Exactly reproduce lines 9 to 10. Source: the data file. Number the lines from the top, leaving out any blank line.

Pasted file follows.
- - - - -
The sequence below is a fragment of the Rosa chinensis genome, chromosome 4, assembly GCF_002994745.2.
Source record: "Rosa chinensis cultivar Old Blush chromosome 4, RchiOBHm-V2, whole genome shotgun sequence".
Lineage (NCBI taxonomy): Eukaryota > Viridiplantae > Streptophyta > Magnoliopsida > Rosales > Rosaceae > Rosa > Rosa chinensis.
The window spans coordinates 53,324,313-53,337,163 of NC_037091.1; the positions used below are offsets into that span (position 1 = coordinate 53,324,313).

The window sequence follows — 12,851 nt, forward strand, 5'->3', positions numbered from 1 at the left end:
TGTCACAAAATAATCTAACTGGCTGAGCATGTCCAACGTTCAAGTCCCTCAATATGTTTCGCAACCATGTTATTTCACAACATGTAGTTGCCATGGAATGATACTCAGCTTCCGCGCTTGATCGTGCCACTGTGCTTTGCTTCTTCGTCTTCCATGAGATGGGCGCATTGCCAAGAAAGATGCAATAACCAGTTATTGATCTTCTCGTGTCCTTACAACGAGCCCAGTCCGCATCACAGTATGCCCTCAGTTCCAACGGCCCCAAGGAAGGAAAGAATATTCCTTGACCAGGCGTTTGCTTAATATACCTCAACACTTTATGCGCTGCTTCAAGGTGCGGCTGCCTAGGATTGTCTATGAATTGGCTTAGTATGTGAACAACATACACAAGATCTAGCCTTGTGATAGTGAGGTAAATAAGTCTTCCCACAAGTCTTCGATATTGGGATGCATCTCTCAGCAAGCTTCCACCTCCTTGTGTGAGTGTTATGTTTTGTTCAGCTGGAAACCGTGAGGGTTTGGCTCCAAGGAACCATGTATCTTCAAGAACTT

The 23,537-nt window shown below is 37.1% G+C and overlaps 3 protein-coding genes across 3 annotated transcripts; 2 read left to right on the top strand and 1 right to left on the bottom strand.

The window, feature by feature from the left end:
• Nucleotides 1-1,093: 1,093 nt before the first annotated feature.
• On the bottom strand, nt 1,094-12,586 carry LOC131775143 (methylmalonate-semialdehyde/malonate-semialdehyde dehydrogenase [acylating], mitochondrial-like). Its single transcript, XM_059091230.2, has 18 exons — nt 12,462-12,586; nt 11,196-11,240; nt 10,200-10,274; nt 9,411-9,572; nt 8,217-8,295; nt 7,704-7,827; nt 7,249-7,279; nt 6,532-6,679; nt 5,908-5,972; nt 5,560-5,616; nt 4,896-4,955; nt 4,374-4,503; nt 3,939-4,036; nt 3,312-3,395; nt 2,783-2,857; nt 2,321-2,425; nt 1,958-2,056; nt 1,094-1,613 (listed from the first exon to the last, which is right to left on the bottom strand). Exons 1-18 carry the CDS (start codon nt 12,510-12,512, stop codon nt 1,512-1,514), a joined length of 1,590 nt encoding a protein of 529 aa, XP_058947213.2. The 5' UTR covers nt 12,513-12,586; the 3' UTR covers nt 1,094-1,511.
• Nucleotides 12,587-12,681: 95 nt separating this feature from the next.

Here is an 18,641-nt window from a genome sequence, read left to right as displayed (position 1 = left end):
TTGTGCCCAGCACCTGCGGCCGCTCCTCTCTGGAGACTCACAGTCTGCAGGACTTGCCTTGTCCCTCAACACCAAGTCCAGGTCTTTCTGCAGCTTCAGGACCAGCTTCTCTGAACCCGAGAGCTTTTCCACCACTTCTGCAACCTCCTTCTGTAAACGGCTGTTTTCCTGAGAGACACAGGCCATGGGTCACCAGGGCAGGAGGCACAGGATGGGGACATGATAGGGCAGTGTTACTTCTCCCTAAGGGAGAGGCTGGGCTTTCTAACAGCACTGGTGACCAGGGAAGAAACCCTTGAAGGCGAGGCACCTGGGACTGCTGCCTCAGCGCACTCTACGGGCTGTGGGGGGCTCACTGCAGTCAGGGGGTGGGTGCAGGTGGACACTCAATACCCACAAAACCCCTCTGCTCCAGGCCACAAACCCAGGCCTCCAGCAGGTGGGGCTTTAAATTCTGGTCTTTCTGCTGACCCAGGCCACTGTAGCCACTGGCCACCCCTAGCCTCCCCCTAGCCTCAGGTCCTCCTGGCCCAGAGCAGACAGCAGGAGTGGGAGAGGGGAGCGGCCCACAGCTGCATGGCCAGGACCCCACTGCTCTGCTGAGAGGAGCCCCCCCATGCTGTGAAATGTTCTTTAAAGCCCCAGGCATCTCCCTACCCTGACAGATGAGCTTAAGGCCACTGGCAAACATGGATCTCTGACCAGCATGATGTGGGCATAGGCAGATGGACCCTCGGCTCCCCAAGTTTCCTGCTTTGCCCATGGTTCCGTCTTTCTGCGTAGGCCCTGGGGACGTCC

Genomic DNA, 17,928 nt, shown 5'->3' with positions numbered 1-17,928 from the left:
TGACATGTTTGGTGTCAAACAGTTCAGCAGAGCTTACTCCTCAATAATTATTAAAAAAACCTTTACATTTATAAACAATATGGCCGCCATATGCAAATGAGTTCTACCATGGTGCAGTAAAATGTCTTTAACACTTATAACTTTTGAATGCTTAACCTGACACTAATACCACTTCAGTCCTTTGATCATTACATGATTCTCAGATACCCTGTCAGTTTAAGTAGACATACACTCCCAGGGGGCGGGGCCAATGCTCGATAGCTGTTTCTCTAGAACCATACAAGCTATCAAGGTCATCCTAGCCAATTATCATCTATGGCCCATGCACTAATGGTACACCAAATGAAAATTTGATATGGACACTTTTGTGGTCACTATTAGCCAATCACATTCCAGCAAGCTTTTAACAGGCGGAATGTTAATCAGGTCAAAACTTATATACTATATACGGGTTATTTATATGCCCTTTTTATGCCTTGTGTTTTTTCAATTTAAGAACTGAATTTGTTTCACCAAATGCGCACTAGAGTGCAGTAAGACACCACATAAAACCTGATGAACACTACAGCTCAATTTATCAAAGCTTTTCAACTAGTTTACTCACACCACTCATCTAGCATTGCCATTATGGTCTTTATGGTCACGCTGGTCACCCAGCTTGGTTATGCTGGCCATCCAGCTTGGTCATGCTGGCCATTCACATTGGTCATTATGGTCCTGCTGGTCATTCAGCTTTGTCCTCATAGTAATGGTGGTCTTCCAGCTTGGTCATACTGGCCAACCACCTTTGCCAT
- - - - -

• Nucleotides 1-1,093: 1,093 nt before the first annotated feature.
• On the bottom strand, nt 1,094-12,586 carry LOC131775143 (methylmalonate-semialdehyde/malonate-semialdehyde dehydrogenase [acylating], mitochondrial-like). Its single transcript, XM_059091230.2, has 18 exons — nt 12,462-12,586; nt 11,196-11,240; nt 10,200-10,274; nt 9,411-9,572; nt 8,217-8,295; nt 7,704-7,827; nt 7,249-7,279; nt 6,532-6,679; nt 5,908-5,972; nt 5,560-5,616; nt 4,896-4,955; nt 4,374-4,503; nt 3,939-4,036; nt 3,312-3,395; nt 2,783-2,857; nt 2,321-2,425; nt 1,958-2,056; nt 1,094-1,613 (listed from the first exon to the last, which is right to left on the bottom strand). Exons 1-18 carry the CDS (start codon nt 12,510-12,512, stop codon nt 1,512-1,514), a joined length of 1,590 nt encoding a protein of 529 aa, XP_058947213.2. The 5' UTR covers nt 12,513-12,586; the 3' UTR covers nt 1,094-1,511.